Ultra-Processed Foods, Impossible to Avoid, Make Up Nearly 70% of Kid Diets

A new study reveals kids are primarily eating food that contains high amounts of fat and sugar. But what can parents do?

A kid eats a cheeseburger

Letting your kid occasionally indulge in a sweet treat or some fast food is just a part of normal life, but a new study suggests that you may want to dial back the amount of junk food you’re giving your kid, because it appears to be a lot.

The study, which was published in the medical journal JAMA, has found that two-thirds (67 percent, to be exact) of calories that kids and teens are consuming come from ultra-processed foods. This represents a substantial jump from 61 percent and suggests that the number might only continue to increase.

Of course, it’s also important to define what exactly ultra-processed foods are. Simply put, ultra-processed foods include added ingredients which usually include fats, starches, and added sugars.

This helps keep food fresh for longer periods of time, but just because a food is ultra-processed does not mean it’s automatically unhealthy. Healthier ultra-processed foods can include cereal, for example. But cereal can be laden with extra added sugar, for example.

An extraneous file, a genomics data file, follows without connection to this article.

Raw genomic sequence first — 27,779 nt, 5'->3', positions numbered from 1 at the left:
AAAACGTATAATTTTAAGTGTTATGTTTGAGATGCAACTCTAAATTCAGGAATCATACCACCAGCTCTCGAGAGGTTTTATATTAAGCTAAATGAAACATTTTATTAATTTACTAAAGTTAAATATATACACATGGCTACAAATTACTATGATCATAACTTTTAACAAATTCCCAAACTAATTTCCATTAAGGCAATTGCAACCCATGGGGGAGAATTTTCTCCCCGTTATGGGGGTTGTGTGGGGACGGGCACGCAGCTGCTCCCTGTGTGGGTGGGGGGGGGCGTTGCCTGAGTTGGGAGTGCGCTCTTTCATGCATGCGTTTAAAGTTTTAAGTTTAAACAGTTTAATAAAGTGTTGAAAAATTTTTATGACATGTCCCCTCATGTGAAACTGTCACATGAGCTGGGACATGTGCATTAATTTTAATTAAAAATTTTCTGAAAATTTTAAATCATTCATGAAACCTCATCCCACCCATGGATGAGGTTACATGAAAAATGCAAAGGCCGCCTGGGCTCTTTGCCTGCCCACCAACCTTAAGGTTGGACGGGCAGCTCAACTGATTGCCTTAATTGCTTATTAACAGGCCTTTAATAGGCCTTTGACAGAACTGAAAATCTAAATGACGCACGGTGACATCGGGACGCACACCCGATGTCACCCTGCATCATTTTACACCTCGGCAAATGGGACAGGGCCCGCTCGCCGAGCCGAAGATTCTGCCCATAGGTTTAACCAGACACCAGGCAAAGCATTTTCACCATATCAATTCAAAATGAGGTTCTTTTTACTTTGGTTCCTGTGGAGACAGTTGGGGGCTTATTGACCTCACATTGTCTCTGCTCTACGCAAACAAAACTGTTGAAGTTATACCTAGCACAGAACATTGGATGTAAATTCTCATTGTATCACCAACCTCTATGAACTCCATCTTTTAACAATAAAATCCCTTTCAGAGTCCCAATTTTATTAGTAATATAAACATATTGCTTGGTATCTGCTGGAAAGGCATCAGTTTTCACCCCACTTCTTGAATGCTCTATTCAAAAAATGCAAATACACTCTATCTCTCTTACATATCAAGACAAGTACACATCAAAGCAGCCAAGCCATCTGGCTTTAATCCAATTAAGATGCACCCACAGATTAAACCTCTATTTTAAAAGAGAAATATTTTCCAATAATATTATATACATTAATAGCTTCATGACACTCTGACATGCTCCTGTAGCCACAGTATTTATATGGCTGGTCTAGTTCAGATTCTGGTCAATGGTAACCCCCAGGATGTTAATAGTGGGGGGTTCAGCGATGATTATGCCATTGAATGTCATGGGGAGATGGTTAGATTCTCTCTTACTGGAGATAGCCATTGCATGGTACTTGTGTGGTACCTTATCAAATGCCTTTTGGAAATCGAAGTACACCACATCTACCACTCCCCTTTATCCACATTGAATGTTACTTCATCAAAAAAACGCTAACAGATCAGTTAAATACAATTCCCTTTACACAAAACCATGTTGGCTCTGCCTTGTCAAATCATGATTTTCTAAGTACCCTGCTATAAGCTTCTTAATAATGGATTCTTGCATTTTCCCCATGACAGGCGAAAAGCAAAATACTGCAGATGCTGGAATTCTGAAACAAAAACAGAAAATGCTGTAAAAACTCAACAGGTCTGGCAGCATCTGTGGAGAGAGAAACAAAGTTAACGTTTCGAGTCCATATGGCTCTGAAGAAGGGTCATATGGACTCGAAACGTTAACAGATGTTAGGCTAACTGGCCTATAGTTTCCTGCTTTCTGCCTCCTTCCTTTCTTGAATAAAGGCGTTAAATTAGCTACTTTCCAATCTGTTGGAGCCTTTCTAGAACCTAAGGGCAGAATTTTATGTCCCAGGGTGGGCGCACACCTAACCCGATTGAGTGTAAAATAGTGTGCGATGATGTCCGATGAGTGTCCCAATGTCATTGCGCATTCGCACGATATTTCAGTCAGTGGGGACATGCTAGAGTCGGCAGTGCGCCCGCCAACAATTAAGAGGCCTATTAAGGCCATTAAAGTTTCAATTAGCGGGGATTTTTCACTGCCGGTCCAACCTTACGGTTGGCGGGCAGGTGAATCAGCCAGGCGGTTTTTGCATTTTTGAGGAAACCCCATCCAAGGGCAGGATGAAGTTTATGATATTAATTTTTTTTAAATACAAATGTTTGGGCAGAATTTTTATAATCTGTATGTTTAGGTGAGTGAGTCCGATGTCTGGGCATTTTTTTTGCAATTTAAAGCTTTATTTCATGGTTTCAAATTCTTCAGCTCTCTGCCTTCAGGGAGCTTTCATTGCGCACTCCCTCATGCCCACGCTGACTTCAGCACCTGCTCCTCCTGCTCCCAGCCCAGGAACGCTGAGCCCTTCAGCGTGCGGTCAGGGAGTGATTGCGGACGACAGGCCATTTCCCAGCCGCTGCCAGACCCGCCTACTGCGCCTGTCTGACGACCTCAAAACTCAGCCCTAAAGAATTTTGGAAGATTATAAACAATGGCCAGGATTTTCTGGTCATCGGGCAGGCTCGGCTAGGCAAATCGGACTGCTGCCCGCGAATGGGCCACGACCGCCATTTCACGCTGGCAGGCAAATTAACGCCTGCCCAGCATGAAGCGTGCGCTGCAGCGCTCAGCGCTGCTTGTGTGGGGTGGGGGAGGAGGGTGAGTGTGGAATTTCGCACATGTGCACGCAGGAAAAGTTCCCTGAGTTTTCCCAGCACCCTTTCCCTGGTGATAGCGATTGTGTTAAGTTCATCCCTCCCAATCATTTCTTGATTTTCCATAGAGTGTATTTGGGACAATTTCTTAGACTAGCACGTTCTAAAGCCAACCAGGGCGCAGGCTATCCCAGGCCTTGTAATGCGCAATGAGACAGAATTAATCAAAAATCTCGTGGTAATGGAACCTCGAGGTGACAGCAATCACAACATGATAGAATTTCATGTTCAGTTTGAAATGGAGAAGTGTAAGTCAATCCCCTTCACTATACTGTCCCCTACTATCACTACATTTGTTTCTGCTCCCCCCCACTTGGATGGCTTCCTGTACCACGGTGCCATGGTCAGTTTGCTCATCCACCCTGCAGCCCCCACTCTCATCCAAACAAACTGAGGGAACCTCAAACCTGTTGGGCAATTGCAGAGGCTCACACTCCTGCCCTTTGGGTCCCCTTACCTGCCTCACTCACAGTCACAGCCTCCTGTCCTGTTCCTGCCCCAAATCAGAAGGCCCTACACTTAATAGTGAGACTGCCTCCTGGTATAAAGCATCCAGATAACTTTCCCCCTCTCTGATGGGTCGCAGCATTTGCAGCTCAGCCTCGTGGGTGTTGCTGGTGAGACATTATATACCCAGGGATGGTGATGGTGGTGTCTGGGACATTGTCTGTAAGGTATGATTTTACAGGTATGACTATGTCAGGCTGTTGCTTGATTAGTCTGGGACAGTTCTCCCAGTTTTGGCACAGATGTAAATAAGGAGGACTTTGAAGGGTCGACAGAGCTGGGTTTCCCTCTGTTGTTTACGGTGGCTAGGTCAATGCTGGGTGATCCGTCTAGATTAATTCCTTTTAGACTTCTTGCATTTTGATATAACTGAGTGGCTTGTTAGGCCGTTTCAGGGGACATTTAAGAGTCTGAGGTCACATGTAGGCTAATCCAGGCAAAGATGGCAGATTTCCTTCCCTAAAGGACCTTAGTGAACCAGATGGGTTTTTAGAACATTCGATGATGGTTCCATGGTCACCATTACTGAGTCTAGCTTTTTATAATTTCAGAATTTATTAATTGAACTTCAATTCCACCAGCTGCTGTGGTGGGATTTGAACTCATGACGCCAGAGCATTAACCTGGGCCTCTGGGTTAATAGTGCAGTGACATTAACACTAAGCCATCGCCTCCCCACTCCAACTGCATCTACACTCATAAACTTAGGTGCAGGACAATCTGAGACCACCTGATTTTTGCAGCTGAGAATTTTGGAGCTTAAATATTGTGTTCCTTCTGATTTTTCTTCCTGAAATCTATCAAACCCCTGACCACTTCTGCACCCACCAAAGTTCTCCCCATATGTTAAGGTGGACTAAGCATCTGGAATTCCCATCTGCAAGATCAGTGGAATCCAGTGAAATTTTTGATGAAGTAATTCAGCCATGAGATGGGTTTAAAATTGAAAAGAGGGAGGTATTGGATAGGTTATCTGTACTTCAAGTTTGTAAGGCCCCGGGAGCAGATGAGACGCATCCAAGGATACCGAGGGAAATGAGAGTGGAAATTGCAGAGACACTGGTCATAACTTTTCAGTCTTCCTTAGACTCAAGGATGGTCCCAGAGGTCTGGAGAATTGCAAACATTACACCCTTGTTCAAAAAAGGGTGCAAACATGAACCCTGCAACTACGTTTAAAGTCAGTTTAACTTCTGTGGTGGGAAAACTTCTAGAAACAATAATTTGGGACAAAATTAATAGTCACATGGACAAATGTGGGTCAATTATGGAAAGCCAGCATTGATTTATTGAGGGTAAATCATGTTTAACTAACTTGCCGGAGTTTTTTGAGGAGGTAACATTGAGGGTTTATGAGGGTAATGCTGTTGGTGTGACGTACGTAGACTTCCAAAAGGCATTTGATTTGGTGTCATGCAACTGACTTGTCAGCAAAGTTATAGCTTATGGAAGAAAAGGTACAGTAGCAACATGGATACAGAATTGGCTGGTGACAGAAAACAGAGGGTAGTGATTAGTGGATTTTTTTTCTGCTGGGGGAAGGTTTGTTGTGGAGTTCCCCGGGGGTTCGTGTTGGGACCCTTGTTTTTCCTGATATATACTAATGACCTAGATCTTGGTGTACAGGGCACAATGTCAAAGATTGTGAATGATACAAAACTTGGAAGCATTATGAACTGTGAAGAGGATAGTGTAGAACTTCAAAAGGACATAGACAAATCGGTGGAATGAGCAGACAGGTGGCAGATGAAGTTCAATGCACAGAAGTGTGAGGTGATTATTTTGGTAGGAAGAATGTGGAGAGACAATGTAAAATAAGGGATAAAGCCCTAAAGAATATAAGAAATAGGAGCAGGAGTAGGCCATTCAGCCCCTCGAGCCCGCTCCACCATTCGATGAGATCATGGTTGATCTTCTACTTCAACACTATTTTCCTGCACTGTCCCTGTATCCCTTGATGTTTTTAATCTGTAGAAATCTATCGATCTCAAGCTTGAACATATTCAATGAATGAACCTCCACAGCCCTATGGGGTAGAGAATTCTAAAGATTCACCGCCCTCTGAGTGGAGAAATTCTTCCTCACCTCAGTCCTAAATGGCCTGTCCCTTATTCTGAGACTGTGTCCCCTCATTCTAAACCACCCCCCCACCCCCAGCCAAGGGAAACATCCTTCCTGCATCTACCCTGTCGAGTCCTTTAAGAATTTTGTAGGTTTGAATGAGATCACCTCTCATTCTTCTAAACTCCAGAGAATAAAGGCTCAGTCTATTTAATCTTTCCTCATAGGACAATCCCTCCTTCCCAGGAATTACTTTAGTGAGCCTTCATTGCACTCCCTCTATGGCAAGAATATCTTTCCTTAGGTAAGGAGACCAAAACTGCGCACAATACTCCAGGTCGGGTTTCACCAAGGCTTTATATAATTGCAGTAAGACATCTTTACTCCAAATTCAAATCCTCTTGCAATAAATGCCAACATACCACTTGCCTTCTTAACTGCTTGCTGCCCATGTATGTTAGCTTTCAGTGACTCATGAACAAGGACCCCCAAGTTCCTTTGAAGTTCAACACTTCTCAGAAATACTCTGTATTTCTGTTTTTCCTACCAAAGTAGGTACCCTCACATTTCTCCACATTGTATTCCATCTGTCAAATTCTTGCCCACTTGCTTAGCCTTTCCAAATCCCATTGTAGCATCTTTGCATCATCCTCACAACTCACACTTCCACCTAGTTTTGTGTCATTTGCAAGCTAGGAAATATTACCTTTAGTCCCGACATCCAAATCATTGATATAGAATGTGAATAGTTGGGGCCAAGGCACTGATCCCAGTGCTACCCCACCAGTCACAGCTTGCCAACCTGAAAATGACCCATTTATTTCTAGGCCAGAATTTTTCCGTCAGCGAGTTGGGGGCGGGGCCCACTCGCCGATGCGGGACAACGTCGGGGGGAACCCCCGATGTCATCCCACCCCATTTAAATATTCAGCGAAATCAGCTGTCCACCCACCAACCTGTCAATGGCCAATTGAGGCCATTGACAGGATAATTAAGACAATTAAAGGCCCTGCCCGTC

Fang Fang Zhang, the study’s senior author, said that these numbers are “particularly worrisome for children and adolescents” because it is a critical stage where people often develop the dietary habits they carry into adulthood. She explained that this “may negatively influence children’s dietary quality and contribute to adverse health outcomes in the long term.”

The increase in calories came mostly from “ready-to-eat” meals, which include takeout and frozen meals like pizza or burgers. The convenience of ultra-processed food makes it difficult for parents, who are often overworked by the time they need to feed their kids, to resist.

But according to Zhang, the reality is that “many ultraprocessed foods are less healthy, with more sugar and salt, and less fiber, than unprocessed and minimally processed foods, and the increase in their consumption by children and teenagers is concerning.”

So parents may want to be slightly more conscious of what they feed their kids, though it is always important to remember that putting too much emphasis on a kid’s diet can easily turn into fat-shaming or disordered-eating which has been shown to have long-term negative effects of its own, including eating disorders and increased risk of obesity. In other words, just put the healthiest food on the plate that you can, and don’t make a big deal about it. Your kids will thank you later.